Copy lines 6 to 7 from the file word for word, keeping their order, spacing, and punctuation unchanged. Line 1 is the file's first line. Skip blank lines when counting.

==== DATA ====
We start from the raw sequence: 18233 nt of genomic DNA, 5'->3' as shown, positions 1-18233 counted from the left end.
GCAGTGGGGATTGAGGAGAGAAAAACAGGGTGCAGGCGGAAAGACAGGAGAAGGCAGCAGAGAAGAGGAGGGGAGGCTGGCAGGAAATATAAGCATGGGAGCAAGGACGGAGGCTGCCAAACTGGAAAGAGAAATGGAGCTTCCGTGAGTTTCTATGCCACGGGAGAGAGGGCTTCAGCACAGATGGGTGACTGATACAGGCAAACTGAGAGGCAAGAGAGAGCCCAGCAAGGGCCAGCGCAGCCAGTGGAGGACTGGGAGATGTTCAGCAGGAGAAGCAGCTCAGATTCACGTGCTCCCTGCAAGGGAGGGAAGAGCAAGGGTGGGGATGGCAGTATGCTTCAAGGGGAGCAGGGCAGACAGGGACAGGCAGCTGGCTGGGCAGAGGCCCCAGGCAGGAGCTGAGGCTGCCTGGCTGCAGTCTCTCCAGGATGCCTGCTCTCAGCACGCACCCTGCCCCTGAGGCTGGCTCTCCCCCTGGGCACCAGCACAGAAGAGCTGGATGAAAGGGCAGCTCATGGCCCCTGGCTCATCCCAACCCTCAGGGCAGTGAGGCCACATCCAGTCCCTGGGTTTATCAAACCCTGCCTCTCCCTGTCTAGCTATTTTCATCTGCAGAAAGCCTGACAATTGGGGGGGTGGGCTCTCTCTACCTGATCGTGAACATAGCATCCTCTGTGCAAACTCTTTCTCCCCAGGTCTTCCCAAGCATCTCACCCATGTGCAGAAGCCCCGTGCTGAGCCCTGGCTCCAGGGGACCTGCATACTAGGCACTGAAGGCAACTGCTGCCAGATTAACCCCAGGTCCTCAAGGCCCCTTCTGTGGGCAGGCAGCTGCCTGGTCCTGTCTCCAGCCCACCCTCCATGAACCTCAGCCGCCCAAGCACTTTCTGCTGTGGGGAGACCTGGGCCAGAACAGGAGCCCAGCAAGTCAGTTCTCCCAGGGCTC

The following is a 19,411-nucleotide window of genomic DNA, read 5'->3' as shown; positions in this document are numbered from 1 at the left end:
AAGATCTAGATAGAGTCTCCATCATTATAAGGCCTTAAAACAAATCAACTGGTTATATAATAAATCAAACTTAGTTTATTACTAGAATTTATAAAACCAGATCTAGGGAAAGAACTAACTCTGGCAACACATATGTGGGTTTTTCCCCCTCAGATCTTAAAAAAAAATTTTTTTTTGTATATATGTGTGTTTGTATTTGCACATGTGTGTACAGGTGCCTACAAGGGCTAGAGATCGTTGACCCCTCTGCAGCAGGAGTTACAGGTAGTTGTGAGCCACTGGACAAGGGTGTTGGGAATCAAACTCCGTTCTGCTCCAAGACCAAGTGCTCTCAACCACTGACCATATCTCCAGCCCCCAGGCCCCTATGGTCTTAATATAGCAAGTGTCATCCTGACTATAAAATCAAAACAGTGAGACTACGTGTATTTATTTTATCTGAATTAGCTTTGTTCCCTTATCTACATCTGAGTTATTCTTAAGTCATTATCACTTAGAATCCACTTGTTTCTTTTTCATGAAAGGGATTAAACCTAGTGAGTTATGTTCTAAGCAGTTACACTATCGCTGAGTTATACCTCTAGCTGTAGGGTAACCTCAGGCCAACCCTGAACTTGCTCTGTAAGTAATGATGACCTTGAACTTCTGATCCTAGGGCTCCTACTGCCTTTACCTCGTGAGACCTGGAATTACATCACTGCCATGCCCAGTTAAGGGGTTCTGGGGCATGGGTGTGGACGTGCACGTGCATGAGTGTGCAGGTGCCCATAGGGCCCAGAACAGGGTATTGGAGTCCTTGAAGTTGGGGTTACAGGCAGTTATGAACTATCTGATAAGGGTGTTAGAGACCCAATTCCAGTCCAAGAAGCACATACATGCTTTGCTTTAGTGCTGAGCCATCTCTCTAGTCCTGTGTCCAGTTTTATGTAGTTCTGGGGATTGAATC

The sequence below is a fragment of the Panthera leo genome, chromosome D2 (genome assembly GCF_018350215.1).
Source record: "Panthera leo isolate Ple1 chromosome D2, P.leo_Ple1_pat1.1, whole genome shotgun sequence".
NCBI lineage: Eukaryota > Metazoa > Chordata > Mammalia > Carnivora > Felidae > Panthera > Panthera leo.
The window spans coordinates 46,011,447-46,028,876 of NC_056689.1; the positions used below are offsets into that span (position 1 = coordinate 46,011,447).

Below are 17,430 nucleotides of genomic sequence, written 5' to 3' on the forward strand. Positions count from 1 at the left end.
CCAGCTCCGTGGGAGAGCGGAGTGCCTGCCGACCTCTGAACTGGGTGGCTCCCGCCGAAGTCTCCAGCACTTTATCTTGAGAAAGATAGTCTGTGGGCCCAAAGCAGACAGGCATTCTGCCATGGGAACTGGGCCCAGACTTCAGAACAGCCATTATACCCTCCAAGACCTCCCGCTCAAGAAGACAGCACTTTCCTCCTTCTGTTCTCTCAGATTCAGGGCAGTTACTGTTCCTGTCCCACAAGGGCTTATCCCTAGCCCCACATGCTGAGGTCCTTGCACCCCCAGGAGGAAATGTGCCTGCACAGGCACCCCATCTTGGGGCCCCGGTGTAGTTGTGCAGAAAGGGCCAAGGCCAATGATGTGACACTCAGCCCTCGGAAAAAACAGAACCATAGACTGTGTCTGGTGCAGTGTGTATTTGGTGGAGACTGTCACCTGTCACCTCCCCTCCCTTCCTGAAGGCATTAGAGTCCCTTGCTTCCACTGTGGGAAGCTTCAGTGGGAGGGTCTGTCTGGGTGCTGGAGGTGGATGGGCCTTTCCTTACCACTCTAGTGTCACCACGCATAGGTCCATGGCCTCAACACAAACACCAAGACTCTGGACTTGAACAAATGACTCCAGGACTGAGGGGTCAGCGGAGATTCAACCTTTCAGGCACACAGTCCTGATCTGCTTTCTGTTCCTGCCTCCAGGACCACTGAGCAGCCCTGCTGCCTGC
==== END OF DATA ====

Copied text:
Source record: "Panthera leo isolate Ple1 chromosome D2, P.leo_Ple1_pat1.1, whole genome shotgun sequence".
NCBI lineage: Eukaryota > Metazoa > Chordata > Mammalia > Carnivora > Felidae > Panthera > Panthera leo.